Author Topic: EnergyVault gravitational energy storage  (Read 5989 times)

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Offline voltsandjolts

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Re: EnergyVault gravitational energy storage
« Reply #25 on: February 03, 2022, 10:42:11 am »
don't have the exact numbers, but the efficiency of a lake to store water is much better than a bunch of spheres..

Nope.
Read the post right above yours, the numbers are right there.
 

Online Marco

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Re: EnergyVault gravitational energy storage
« Reply #26 on: February 03, 2022, 01:52:47 pm »
maintenance will be insane in the depth of 750m ... there is no such thing as "ok sending a technician down"... saturation diving takes time and is expensive.
pumped hydro you can drain the upper lake and the shafts and then use conventional technology for the maintenance , you take you everyday cranes, trucks, dudes in hard hats...
How reliable can you make machinery to make a sphere slightly boyant, decouple it from the mooring and winch it to the surface? If you can make that reliable enough at low enough cost, it becomes viable to do the only significant maintenance at the surface.
 

Online AlbertL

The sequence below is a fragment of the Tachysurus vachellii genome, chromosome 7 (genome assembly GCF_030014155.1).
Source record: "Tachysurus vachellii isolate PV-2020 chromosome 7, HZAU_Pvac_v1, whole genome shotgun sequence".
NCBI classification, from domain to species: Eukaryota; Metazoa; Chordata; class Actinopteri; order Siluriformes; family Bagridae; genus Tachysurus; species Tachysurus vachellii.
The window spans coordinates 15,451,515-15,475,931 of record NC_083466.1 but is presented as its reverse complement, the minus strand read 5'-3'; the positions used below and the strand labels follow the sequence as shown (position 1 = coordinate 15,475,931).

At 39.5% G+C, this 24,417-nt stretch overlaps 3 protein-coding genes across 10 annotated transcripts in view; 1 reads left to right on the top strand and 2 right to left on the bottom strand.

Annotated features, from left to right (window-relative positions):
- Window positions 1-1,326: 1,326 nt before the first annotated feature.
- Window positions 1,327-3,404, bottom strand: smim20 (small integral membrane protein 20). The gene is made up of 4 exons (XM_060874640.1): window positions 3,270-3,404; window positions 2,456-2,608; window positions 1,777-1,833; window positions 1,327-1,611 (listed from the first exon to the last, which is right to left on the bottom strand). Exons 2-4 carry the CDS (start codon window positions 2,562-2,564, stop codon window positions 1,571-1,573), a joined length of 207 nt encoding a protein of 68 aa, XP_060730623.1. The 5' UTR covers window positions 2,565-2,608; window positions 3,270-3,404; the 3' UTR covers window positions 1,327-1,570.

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Re: EnergyVault gravitational energy storage
« Reply #27 on: February 03, 2022, 05:32:22 pm »
Here are a couple of surge tanks in action:



Meanwhile, here on earth :
https://de.wikipedia.org/wiki/L%C3%BCnerseewerk

Built 1958.
Head is nearly a kilometer. Water arrives downstairs with 100 bars, at a speed of 500km/h generating 230MW.
Very impressive.

The UK one, 288MW... https://www.electricmountain.co.uk/Dinorwig-Power-Station

I once went on the tour, but it didn't include the surge pond at the top of the vertical shaft. I bet that's a sight to see when they shut the valves!
 
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Offline Gyro

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Re: EnergyVault gravitational energy storage
« Reply #28 on: February 03, 2022, 05:45:01 pm »
Impressive, thanks.  :)


P.S. I found a video showing just how fast the valves at Dinorwig actually open and close!...

« Last Edit: February 03, 2022, 05:52:56 pm by Gyro »
Regards, Chris

"Victor Meldrew, the Crimson Avenger!"